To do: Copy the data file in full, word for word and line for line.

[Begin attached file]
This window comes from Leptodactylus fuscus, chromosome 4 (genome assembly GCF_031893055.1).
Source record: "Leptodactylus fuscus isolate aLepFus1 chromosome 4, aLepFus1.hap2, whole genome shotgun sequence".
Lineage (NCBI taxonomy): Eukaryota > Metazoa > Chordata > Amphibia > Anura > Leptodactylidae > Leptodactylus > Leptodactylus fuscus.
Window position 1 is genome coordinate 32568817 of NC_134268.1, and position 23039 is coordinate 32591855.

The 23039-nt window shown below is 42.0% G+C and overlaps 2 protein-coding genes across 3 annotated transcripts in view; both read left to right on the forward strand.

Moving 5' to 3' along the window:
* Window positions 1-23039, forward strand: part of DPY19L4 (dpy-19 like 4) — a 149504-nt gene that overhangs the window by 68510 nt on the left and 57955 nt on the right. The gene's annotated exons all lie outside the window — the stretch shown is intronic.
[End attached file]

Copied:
This window comes from Leptodactylus fuscus, chromosome 4 (genome assembly GCF_031893055.1).
Source record: "Leptodactylus fuscus isolate aLepFus1 chromosome 4, aLepFus1.hap2, whole genome shotgun sequence".
Lineage (NCBI taxonomy): Eukaryota > Metazoa > Chordata > Amphibia > Anura > Leptodactylidae > Leptodactylus > Leptodactylus fuscus.
Window position 1 is genome coordinate 32568817 of NC_134268.1, and position 23039 is coordinate 32591855.

The 23039-nt window shown below is 42.0% G+C and overlaps 2 protein-coding genes across 3 annotated transcripts in view; both read left to right on the forward strand.

Moving 5' to 3' along the window:
* Window positions 1-23039, forward strand: part of DPY19L4 (dpy-19 like 4) — a 149504-nt gene that overhangs the window by 68510 nt on the left and 57955 nt on the right. The gene's annotated exons all lie outside the window — the stretch shown is intronic.